Posted: 12 May 1997
Date Written: May 1997
Agency theory shows that payout constraints can play an important role in debt contracting and mitigating debt-related incentive problems. In this paper, we compare how, empirically, corporations in the UK, the USA and Germany are restricted in their ability to pay dividends (and other forms of payouts) to shareholders. Our study is novel in two respects: First, although there is ample evidence on the use of accounting-based payout restrictions in US debt contracts, and some evidence in the UK, there are no comparable studies on accounting-based payout constraints in German debt contracts. Second, we include debt contracts as well as regulation on dividends in the comparison to highlight the interdependencies between mandated and contractual payout restrictions.
Despite marked institutional differences between the US, the UK and Germany, our comparison demonstrates that corporations are restricted in a similar fashion based in all three countries. This holds for the shape of the dividend restrictions based on accounting numbers as well as some key accounting principles determining net earnings and other accounting numbers used in payout restrictions. Our comparison suggests, for instance, that historical cost valuation and conservatism are ubiquitous in restricting dividends. We find that differences mainly exist with regard to the origin of the restrictions. In Germany, dividend restrictions are predominantly mandated, in the UK, mandated restrictions are supplemented by debt covenants and in the US, dividend restrictions follow primarily from debt contracting. By integrating contractual provisions as well as regulation on dividends, our comparison provides additional insights into the debt contracting process and offers a more complete picture than previous studies.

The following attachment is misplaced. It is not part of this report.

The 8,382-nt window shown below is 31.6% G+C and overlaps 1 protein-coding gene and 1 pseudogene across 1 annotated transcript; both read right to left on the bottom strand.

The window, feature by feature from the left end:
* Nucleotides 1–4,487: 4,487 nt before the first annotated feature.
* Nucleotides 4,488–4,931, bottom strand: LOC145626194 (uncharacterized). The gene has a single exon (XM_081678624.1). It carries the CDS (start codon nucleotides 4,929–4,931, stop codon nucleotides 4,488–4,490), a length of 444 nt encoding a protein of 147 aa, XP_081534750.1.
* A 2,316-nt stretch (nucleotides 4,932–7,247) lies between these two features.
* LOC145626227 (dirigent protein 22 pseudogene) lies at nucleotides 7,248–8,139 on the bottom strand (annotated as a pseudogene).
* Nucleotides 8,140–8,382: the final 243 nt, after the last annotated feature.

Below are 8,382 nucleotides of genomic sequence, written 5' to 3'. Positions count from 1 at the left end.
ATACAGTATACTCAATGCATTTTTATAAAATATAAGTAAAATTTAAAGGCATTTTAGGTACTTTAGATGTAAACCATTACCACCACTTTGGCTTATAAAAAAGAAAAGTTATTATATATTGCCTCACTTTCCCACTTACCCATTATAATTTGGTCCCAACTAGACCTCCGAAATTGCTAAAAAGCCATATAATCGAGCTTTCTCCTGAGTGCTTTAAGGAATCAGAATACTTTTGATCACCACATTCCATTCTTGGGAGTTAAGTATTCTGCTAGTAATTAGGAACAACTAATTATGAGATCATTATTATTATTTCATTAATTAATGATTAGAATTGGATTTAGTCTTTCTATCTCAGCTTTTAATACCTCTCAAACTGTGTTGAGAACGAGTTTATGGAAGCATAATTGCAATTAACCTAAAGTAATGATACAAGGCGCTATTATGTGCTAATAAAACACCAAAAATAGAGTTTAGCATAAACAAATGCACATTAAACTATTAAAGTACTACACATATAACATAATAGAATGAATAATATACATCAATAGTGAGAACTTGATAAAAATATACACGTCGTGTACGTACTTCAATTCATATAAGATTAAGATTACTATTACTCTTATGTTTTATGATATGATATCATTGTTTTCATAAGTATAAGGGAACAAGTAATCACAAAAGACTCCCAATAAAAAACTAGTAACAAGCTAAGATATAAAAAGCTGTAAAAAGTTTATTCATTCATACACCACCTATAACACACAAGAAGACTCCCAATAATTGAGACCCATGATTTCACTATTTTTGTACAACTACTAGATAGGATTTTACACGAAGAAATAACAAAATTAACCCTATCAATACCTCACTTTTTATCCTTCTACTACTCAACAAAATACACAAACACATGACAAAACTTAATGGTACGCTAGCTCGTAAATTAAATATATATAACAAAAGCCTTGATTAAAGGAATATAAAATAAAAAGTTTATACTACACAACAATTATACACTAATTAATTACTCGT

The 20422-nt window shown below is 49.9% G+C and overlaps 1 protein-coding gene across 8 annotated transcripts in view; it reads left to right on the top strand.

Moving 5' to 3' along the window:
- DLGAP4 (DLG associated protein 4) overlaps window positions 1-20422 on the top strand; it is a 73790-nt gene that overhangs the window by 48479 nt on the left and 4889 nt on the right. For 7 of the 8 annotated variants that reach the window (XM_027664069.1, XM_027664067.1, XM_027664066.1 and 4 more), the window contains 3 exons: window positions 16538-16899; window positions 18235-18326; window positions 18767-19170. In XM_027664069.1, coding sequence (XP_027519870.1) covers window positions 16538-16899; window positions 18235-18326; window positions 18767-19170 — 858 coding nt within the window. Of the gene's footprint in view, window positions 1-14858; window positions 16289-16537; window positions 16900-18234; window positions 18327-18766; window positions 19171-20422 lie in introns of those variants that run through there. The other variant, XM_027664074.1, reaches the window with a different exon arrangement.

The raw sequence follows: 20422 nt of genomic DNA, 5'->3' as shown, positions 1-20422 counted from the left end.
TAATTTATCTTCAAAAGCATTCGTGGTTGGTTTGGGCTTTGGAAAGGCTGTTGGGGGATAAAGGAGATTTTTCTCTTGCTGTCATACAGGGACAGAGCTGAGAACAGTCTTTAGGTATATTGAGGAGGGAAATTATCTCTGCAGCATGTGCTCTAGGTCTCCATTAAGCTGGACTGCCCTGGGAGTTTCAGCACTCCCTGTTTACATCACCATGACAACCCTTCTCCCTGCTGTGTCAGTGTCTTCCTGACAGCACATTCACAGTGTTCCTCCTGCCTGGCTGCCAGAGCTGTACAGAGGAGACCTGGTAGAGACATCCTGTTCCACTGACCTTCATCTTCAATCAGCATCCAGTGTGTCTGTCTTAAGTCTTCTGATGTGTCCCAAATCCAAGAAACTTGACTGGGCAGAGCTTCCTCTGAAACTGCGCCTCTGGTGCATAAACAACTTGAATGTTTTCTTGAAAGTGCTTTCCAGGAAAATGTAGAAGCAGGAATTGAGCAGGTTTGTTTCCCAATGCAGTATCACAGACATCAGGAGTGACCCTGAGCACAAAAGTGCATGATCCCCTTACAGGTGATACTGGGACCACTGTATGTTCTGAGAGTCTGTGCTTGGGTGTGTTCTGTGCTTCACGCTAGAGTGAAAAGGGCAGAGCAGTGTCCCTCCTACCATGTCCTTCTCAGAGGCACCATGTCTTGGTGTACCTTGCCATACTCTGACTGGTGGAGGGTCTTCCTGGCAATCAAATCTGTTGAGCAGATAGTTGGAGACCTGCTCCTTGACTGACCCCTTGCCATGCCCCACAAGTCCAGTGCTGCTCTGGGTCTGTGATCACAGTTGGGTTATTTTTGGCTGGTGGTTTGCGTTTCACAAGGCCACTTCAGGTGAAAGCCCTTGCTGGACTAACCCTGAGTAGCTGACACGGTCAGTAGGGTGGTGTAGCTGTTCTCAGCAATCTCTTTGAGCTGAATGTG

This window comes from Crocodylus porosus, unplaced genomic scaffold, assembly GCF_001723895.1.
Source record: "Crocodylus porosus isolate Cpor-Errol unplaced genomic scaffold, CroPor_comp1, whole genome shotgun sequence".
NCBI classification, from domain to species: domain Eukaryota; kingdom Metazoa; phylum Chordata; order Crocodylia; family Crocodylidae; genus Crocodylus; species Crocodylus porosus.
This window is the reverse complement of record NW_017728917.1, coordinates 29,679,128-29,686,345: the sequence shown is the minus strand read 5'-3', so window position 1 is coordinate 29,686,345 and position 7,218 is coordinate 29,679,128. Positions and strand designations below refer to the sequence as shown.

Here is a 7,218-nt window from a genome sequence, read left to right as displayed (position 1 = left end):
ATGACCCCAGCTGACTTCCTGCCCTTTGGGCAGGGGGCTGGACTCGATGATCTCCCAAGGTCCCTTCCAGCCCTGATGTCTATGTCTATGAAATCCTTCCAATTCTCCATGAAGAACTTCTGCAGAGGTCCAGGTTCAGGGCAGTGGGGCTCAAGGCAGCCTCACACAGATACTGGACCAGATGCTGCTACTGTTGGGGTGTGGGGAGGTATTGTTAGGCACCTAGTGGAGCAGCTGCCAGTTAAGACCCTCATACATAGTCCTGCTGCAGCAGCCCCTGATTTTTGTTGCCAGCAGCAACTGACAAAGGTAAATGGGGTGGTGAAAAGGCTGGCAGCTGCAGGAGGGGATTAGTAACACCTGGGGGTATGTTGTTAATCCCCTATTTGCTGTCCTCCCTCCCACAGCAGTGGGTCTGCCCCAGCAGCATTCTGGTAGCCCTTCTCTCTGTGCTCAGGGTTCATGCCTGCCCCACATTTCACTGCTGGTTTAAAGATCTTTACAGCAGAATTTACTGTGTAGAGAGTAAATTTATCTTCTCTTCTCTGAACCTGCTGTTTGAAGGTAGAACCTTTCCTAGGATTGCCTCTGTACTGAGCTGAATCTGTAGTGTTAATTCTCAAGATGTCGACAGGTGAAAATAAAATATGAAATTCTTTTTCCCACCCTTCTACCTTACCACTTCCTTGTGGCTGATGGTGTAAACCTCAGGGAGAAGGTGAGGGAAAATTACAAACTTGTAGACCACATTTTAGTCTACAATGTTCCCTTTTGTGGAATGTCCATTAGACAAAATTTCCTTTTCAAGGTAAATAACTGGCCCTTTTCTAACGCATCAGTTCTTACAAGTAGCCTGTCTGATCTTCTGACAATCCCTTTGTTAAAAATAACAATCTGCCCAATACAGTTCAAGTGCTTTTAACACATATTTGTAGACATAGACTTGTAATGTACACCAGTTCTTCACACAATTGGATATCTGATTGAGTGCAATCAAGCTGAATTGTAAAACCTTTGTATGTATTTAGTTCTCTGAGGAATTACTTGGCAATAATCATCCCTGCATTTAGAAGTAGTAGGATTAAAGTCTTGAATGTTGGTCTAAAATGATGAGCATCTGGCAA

JEL Classification: G35, G28, M41
Suggested Citation: Suggested Citation
Leuz, Christian and Deller, Dominic and Stubenrath, Michael, An International Comparison of Accounting-Based Payout Restrictions in the United States, United Kingdom and Germany (May 1997). Available at SSRN: https://ssrn.com/abstract=18000